What was originally meant to be a mass programme to insulate nearly half the nation’s housing stock is now set to be just a niche scheme, tinkering at the edges, it is claimed.
Knauf Insulation external affairs director Steven Heath has spoken out in response to the publication this week of the necessary secondary legislation and the final stage impact assessment.
“The numbers provided this week fall significantly short of the cited ambitions,” he said.
Mr Heath said: “We very much welcome the government’s commitment to energy saving initiatives and have supported the Green Deal and ECO concepts since the beginning, believing the policies had the potential to transform the energy efficiency of our housing stock - yet the evolving detail in the scheme framework has led us to become increasingly concerned over its intended operation. The final design suggests a huge missed opportunity.
“In principal, Green Deal has the ability to deliver the type of retrofit so desperately needed if the UK is to improve its ageing building stock, deliver the most cost effective CO2 emission cuts, along with providing a genuine job creation programme. However the government’s self-declared ‘flagship’ policy, looks set to become a niche programme as the numbers provided this week fall significantly short of the cited ambitions for the 14 million homes needing to be retrofitted and the creation of 65,000 jobs.
“As far as insulation is concerned, the impact assessment describes small increases in the number of cavity wall installations and an even smaller increase in loft installs from the original consultation. But worryingly, these still fall short of current activity and the rate of loft insulation remains vastly lower than the 2.1 million per year which the government's official advisers, the Committee on Climate Change, say is required for the UK to meet its targets.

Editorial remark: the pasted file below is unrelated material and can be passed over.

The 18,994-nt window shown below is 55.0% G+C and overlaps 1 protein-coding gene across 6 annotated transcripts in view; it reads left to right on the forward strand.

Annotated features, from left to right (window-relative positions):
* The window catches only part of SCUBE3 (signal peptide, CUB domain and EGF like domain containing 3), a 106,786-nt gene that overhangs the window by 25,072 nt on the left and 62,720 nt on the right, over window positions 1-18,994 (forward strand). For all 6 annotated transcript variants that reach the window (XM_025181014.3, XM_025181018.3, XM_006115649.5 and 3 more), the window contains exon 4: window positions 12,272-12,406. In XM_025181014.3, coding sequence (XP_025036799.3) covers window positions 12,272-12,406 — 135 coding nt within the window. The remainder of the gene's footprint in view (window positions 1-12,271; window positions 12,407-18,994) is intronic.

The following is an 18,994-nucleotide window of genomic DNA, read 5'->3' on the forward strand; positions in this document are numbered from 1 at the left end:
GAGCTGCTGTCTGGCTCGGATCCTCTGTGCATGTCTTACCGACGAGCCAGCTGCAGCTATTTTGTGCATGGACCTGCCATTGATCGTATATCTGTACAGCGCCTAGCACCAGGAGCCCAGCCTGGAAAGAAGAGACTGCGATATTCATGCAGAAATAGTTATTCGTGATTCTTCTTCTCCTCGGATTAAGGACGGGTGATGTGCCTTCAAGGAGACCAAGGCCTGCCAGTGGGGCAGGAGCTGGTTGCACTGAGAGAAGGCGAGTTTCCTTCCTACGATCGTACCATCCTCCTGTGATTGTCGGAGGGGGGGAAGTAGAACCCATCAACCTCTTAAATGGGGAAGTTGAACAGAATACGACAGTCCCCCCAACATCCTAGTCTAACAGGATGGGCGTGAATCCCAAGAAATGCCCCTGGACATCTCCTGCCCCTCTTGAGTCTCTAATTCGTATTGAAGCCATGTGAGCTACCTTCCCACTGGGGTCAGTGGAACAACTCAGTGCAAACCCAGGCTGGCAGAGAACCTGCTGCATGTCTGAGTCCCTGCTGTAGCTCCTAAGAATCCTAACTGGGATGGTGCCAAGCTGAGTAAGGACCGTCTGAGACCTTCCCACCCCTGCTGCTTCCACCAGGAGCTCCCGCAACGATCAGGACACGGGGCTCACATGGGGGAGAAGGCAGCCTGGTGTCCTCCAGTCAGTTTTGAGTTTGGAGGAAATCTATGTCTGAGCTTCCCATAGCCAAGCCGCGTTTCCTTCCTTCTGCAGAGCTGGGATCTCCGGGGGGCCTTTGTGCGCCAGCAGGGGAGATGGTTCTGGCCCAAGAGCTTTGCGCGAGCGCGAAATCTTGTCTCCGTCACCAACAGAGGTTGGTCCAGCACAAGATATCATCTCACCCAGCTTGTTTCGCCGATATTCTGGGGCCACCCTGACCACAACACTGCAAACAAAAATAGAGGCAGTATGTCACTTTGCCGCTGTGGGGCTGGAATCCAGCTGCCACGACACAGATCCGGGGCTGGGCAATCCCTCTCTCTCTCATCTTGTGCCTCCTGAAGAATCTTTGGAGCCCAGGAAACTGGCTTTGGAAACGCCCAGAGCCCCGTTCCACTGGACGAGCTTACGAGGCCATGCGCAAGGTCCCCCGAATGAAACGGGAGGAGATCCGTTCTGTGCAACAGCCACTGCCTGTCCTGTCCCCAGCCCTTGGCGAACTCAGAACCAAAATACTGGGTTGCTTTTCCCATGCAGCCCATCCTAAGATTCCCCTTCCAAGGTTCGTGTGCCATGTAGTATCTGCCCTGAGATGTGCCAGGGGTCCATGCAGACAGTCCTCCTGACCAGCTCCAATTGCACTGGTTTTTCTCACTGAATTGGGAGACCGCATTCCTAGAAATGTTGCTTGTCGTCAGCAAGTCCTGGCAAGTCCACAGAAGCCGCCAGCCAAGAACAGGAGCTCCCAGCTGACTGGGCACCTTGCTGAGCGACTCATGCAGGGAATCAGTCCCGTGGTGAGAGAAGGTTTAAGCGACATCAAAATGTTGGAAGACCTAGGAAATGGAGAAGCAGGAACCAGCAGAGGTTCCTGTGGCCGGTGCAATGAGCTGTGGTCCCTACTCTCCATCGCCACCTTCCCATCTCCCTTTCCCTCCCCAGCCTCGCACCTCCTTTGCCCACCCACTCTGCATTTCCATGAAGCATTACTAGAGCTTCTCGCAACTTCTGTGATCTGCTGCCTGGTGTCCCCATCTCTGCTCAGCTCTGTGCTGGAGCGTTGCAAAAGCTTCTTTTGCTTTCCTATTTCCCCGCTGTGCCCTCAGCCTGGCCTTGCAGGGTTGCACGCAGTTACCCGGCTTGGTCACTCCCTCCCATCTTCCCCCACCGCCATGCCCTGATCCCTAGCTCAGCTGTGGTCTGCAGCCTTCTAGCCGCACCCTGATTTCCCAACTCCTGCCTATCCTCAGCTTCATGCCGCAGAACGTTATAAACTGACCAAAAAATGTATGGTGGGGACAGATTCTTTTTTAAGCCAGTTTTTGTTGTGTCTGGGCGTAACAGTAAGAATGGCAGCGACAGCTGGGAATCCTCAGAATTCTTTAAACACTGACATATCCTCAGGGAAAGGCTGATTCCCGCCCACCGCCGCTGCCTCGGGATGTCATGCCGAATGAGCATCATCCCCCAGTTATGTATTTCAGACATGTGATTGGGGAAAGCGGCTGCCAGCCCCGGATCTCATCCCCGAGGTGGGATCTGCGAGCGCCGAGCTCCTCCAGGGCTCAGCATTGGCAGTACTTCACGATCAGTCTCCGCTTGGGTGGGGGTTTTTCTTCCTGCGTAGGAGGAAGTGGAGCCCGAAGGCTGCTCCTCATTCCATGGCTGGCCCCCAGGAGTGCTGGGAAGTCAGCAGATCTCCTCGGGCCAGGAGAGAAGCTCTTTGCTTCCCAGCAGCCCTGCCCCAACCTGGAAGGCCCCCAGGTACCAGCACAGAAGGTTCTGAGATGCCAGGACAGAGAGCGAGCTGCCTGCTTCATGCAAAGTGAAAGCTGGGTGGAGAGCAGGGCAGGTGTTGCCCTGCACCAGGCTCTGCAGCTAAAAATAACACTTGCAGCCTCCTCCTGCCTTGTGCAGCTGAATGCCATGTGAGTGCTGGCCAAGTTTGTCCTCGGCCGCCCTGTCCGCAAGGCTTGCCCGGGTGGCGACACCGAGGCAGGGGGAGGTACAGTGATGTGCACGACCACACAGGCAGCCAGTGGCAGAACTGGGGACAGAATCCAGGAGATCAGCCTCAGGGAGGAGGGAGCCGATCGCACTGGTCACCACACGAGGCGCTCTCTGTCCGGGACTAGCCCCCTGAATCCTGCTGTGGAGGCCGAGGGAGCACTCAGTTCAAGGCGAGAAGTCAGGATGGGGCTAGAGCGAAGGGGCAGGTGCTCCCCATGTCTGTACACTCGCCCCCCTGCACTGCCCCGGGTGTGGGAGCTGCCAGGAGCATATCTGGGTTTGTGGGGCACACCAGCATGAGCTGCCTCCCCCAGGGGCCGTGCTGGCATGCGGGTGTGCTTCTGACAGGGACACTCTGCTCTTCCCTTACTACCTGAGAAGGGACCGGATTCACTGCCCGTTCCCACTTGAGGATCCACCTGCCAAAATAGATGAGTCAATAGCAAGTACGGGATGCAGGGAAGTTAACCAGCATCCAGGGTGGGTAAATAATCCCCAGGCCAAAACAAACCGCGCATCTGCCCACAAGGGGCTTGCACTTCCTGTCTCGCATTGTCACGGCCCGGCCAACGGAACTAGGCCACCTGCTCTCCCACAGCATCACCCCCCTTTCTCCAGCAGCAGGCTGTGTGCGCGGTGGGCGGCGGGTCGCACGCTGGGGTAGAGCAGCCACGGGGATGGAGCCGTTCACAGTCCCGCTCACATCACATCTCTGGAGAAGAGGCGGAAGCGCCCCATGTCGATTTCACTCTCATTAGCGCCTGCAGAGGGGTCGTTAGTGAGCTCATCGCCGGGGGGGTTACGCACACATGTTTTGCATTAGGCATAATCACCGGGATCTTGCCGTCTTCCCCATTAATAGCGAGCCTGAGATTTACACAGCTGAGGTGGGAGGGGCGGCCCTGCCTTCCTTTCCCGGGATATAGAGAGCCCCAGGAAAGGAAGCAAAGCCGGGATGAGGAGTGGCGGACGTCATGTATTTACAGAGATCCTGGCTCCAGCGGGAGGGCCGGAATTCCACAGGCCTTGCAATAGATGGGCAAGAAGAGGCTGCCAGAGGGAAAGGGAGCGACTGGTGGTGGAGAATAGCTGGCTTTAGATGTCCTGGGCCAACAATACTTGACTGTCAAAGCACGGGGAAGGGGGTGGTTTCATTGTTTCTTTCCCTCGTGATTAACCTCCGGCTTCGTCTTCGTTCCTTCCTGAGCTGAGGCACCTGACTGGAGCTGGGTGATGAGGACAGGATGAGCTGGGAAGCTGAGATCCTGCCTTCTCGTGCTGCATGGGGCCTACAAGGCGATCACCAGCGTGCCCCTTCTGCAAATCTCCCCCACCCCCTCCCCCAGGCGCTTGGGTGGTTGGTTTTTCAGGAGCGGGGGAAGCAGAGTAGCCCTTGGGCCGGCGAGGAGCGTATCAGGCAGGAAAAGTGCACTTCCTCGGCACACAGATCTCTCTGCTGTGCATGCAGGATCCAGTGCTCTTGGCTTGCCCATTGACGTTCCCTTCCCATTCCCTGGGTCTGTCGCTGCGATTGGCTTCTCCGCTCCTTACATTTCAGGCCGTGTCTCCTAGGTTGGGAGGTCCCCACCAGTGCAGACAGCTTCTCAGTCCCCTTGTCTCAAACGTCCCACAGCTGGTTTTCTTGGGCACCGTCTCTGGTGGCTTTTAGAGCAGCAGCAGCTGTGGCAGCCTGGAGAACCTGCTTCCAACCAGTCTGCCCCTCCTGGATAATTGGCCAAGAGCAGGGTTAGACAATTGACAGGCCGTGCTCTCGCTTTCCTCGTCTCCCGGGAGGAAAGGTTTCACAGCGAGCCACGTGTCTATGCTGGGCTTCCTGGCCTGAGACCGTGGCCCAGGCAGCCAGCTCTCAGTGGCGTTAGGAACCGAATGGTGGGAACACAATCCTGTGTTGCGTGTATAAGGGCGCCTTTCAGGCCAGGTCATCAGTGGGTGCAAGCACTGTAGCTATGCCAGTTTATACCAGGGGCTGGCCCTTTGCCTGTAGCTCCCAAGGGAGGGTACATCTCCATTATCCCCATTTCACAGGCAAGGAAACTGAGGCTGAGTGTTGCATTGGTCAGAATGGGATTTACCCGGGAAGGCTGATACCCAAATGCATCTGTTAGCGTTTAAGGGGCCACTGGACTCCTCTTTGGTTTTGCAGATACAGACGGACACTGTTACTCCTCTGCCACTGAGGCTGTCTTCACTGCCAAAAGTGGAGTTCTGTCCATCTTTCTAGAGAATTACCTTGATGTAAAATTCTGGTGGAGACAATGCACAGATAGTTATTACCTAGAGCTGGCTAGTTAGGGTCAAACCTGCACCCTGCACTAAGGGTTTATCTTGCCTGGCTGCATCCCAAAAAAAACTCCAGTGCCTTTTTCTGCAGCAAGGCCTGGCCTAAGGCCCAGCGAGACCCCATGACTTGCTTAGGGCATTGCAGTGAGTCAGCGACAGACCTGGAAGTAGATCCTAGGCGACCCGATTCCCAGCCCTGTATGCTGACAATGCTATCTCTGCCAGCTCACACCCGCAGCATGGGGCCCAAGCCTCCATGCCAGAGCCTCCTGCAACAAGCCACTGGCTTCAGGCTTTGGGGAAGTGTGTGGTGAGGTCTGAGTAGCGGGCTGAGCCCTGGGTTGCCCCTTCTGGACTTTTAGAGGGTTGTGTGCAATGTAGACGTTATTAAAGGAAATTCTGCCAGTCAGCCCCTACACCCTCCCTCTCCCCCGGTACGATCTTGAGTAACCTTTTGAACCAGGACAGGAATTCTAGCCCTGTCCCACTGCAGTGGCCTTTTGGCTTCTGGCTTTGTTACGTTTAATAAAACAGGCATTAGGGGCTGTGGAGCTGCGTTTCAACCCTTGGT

“The Department of Energy & Climate Change (DECC) statistics show that 10 million (43%) of all lofts remain inadequately insulated and eight million houses with cavity walls (42%) have yet to be insulated. In spite of this, the impact assessment outlines that just 364,000 loft installations are envisaged up to 2015 – greatly contrasting with previous years’ figures, with the full total prediction of just 1.7 million by 2022.”
Mr Heath expressed surprise at the extent of the reversal. “Alarmingly, the government is back tracking on its promised expansion of solid wall installations, now showing no increase in current run rates – which actually equates to a 61% drop from the numbers proposed in the original consultation. The solid wall insulation figure appears to have gone from dangerously ambitious in the Green Deal consultation to actually offering a flat line in the level of installs against current activity.
“The stark outlook for all three leading insulation measures under the new scheme is all the more surprising given the fact that upgrading the thermal efficiency of properties through loft or cavity wall insulation is one of the easiest and cheapest means of reducing energy use and carbon emissions. The industry's response to the consultation very clearly stated that if the high level ambitions of the programme were to be realised, then a smooth transition from the loft and cavity market to a safely growing solid wall insulation market was crucial.
“The outcome of the impact assessment sees the Green Deal in danger of becoming a niche offering, attractive only to a small subset of the UK population, while having a highly developed and costly support structure built around it. We would argue that the best course of action now, if the Green Deal is to genuinely deliver against its potential, may be to introduce a new 12 month phase of the current CERT (Carbon Emissions Reduction Target) and CESP (Community Energy Saving Programme) plans, whilst the Green Deal policy design is reconciled with stated ambitions.”